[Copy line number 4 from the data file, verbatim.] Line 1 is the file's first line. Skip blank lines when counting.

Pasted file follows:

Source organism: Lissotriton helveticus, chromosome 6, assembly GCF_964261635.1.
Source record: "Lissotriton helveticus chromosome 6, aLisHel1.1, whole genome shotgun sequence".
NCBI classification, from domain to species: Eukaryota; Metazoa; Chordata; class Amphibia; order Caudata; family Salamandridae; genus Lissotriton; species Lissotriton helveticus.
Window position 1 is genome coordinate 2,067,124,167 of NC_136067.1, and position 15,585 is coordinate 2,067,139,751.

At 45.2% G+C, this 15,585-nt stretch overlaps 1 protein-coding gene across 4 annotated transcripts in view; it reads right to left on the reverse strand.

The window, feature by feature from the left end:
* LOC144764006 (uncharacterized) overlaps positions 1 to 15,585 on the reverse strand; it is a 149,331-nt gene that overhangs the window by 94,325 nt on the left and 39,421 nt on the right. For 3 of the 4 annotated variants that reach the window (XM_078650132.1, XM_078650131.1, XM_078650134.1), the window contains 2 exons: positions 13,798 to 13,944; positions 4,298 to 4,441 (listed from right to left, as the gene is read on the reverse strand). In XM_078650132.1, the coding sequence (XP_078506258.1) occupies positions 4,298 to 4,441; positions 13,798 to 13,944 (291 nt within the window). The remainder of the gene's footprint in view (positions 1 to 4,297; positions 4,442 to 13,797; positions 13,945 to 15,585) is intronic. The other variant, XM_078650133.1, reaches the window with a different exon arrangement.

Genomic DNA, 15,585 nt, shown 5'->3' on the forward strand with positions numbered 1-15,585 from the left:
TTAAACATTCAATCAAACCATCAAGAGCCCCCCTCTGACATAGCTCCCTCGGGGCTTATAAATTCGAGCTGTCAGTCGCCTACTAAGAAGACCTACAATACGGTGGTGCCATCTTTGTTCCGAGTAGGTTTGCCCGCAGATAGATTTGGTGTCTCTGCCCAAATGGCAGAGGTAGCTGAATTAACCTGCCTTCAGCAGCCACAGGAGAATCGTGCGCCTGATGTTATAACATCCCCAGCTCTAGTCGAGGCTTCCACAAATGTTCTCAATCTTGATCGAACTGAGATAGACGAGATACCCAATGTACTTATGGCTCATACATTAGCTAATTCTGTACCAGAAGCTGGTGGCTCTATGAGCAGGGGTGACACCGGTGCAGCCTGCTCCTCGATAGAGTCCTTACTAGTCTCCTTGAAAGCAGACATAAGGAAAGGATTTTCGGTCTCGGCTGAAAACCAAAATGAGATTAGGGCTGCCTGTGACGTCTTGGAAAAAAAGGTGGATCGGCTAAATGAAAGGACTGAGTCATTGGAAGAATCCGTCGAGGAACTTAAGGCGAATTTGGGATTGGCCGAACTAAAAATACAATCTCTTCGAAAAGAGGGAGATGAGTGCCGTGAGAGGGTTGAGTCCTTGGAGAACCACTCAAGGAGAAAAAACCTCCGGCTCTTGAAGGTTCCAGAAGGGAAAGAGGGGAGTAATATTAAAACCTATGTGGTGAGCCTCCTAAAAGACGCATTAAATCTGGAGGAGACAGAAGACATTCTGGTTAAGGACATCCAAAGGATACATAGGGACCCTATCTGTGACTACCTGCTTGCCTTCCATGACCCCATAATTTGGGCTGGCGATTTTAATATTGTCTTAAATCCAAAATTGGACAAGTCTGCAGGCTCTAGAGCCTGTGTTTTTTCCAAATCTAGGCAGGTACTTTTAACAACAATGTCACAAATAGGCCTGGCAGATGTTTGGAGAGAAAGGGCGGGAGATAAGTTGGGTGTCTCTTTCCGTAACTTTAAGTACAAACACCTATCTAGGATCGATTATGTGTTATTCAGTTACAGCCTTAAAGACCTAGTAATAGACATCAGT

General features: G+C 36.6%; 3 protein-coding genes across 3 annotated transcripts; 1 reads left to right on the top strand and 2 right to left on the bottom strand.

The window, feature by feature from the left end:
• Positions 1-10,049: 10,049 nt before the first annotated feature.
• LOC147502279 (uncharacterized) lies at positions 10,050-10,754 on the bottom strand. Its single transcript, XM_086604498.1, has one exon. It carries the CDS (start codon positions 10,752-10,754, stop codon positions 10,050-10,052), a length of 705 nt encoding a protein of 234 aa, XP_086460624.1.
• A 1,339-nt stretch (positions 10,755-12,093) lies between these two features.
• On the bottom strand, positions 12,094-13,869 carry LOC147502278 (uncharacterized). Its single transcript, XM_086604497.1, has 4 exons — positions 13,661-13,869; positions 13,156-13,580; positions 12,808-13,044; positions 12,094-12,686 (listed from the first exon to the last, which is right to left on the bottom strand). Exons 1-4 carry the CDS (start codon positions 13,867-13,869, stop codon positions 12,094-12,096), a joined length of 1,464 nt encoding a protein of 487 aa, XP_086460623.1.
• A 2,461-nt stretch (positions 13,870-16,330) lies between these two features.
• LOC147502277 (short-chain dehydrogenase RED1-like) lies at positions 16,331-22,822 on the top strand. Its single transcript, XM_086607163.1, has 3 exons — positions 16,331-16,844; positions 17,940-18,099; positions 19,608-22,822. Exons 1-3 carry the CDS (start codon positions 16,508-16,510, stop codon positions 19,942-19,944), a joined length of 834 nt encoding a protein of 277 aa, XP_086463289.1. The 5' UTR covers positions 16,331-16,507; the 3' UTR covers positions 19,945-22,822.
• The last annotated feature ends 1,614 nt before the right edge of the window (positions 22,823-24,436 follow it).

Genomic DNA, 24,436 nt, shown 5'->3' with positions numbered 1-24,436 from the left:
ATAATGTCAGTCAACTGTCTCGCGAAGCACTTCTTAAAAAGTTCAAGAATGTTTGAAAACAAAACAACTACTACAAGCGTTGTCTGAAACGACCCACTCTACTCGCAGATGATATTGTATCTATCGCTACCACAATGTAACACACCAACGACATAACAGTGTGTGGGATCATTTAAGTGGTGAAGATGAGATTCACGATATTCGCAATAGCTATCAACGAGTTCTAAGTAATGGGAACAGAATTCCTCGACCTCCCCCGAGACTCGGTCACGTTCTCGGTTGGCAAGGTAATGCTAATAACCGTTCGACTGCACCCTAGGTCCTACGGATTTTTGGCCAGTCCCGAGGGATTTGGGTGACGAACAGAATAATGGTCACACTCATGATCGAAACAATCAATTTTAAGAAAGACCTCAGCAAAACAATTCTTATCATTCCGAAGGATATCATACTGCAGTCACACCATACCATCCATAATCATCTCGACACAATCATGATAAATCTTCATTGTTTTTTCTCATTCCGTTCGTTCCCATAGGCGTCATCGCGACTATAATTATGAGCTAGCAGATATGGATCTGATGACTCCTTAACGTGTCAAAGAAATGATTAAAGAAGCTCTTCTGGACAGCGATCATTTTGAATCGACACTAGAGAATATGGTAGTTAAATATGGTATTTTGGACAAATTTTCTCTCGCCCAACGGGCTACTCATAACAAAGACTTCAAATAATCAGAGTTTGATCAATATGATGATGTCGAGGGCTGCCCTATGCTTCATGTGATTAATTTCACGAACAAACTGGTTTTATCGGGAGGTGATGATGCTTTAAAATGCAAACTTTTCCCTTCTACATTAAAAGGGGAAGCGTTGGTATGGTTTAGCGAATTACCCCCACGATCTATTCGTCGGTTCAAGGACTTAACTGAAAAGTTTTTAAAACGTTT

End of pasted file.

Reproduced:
Window position 1 is genome coordinate 2,067,124,167 of NC_136067.1, and position 15,585 is coordinate 2,067,139,751.